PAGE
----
Why I am against mainstream pornography

There was a time as a sex-positive feminist I believed that women should be able to enjoy porn if it floats their boat, and that all other avenues for female sexual desire should be open as long as elements so fundamental to the world of feminism and sex – choice and consent – are present. But all that changed after watching Tim Samuels’ BBC documentary Hardcore Profits. As a person who doesn’t watch a lot of porn I don’t think about it a lot, but it doesn’t take much to scratch the surface of the porn industry to find that it does more damage than fulfillment.

Samuels’ documentary reveals mainstream pornography as a hugely lucrative business operating behind the respectable and wholesome image of mobile network companies and international hotel chains. But it is the globalisation of pornography, via black market DVDs and the internet, that has the shocking and deeply devastating effect on the developing world. In several parts of Africa, easily accessible hardcore porn turns men into rapists. In his film, Samuels visits a remote Ghanian village where boys view American-made hardcore flicks in mud hut cinemas:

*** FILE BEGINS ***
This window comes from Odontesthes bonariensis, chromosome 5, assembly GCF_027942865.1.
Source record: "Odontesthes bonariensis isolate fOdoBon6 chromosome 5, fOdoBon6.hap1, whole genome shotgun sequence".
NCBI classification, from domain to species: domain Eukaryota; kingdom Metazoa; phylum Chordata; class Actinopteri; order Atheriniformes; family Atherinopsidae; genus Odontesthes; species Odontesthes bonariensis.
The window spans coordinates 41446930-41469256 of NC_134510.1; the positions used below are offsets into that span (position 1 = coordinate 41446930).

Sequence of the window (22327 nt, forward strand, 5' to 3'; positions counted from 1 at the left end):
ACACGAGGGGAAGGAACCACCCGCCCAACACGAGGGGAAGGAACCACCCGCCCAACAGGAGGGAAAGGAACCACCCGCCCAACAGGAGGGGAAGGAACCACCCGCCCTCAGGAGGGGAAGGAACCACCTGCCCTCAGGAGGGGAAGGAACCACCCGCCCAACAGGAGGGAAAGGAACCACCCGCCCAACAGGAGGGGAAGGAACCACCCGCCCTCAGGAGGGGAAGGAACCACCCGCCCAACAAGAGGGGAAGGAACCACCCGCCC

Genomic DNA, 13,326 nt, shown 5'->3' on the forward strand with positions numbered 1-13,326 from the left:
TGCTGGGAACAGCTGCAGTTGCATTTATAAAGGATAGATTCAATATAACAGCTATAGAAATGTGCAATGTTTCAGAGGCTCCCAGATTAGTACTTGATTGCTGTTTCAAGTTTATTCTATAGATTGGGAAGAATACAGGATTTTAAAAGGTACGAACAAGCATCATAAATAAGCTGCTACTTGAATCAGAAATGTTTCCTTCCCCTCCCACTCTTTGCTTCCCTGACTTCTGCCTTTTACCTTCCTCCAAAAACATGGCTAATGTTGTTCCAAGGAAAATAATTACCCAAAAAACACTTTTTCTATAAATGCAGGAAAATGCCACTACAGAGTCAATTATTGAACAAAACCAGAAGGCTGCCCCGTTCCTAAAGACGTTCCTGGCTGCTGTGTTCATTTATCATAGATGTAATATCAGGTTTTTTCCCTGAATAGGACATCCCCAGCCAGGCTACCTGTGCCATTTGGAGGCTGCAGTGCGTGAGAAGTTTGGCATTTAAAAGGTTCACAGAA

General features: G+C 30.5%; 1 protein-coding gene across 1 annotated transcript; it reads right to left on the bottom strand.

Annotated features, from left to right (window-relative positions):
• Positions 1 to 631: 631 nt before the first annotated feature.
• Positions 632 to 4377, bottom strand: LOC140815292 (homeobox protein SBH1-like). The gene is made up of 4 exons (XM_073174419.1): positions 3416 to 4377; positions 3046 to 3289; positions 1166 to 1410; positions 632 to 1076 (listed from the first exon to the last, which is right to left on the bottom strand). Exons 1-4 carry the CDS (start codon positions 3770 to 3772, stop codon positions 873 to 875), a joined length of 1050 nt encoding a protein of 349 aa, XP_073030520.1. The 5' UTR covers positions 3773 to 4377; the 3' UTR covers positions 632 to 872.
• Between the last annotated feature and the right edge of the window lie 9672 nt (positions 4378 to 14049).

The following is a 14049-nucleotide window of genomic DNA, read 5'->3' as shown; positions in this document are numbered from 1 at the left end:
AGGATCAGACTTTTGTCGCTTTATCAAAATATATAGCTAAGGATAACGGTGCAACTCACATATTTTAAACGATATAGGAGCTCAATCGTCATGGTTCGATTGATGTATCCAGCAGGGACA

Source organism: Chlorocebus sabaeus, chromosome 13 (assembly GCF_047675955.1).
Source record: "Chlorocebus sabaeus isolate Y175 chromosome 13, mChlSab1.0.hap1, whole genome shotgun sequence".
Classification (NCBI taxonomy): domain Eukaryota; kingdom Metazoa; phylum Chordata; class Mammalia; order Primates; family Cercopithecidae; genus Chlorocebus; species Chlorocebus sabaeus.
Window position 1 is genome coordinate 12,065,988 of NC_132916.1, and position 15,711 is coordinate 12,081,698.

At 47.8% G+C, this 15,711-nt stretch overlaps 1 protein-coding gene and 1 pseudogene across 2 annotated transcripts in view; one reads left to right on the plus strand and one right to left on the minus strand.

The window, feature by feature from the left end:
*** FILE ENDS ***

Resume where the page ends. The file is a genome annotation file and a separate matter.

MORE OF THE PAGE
The village has no electricity, but that doesn’t stop a generator from being wheeled in, turning a mud hut into an impromptu porn cinema – and turning some young men into rapists, with villagers relating chilling stories of assaults taking place straight after the film’s end. In the nearest city, other young men are buying bootlegs copies of the almost always condom-free LA-made porn – copying directly what they see and contracting HIV. The head of the country’s Aids commission says porn risks destroying all the achievements they’ve made. It’s a timebomb, he says.